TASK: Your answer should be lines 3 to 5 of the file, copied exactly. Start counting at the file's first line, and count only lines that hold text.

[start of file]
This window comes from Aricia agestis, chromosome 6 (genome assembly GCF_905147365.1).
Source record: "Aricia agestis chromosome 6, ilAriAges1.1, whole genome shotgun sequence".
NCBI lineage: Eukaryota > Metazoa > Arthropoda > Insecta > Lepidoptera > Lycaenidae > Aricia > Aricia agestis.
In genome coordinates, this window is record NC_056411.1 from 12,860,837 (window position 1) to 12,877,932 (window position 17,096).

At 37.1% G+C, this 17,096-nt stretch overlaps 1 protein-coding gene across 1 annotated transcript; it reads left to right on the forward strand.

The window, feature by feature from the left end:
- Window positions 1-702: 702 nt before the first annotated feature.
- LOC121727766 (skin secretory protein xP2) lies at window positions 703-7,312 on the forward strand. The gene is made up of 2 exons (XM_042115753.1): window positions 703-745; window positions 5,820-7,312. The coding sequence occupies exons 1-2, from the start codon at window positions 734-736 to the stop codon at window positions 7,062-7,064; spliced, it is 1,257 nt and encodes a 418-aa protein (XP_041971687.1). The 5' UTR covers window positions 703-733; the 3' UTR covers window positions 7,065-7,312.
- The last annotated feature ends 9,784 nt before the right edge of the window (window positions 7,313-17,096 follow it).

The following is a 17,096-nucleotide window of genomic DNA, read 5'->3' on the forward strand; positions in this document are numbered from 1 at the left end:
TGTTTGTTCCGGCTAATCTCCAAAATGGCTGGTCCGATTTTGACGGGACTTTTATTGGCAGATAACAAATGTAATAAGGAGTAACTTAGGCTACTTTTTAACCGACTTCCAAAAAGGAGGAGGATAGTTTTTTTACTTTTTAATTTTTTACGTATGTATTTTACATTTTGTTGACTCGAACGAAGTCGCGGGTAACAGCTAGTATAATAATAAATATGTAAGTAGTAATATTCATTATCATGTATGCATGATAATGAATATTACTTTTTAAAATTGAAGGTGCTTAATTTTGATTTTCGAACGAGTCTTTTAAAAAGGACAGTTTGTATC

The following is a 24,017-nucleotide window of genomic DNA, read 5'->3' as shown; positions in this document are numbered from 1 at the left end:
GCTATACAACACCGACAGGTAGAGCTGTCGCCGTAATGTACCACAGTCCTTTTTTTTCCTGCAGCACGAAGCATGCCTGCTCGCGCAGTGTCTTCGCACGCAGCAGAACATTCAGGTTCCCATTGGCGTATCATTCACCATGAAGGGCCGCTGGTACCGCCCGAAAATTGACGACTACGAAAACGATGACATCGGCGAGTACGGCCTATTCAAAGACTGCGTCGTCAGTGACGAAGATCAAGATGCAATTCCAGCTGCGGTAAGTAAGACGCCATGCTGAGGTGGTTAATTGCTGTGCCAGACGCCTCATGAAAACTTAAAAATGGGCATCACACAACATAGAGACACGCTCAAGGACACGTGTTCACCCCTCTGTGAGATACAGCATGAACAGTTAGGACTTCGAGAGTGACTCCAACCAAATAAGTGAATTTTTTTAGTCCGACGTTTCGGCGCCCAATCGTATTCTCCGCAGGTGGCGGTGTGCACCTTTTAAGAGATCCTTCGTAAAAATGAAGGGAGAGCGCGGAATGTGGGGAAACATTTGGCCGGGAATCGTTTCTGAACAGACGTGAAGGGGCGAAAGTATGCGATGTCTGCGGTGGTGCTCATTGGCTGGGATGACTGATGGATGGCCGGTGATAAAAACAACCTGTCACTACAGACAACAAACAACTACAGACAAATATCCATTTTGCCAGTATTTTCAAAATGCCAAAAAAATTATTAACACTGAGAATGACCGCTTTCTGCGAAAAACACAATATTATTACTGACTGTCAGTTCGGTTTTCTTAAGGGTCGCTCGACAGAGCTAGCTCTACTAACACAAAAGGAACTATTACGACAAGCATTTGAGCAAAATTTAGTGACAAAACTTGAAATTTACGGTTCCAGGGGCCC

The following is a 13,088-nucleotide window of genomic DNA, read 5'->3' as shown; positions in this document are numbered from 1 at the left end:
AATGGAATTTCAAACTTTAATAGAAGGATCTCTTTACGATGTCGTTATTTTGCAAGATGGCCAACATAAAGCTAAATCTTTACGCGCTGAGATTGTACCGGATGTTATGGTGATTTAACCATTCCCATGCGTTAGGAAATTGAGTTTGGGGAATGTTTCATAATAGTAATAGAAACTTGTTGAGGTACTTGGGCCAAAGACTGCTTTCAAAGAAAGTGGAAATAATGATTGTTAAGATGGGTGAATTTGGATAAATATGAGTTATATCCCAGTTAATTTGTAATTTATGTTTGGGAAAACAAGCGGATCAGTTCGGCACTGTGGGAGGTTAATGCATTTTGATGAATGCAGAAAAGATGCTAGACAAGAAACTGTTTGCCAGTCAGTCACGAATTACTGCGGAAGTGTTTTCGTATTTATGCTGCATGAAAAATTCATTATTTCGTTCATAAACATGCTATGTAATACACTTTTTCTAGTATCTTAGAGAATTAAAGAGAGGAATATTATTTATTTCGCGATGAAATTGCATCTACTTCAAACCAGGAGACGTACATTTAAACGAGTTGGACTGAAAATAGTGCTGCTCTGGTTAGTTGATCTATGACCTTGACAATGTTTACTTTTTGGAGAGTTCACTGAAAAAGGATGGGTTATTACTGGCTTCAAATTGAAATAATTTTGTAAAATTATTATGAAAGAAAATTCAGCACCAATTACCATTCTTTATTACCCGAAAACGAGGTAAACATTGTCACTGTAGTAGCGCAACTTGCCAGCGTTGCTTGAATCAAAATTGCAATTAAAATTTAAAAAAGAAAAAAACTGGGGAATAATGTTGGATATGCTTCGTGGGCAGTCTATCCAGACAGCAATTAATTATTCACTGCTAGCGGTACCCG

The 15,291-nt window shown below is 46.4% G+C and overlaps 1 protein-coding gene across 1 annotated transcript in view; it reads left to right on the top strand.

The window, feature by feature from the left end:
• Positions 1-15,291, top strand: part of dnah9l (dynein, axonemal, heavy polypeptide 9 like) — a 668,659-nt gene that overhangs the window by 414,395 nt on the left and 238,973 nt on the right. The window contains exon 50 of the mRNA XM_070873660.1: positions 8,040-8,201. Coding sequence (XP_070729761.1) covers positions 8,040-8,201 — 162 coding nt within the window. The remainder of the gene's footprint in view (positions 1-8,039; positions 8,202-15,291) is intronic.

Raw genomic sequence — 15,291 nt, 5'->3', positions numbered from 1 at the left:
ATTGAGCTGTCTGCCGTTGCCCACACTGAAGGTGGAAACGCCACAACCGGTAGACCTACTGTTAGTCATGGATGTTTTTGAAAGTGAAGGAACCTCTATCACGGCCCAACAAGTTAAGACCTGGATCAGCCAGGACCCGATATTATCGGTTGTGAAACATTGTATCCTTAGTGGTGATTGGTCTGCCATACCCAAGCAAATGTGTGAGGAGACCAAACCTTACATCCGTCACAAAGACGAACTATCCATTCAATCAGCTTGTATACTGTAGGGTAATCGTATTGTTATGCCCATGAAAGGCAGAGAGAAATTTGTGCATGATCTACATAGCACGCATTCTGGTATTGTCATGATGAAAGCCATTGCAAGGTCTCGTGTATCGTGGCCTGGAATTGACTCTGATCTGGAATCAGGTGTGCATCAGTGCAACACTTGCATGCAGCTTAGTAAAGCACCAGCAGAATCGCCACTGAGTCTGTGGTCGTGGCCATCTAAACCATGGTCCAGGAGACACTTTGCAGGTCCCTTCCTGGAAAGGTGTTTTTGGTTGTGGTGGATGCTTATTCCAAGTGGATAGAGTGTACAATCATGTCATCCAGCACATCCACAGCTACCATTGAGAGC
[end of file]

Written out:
NCBI lineage: Eukaryota > Metazoa > Arthropoda > Insecta > Lepidoptera > Lycaenidae > Aricia > Aricia agestis.
In genome coordinates, this window is record NC_056411.1 from 12,860,837 (window position 1) to 12,877,932 (window position 17,096).

At 37.1% G+C, this 17,096-nt stretch overlaps 1 protein-coding gene across 1 annotated transcript; it reads left to right on the forward strand.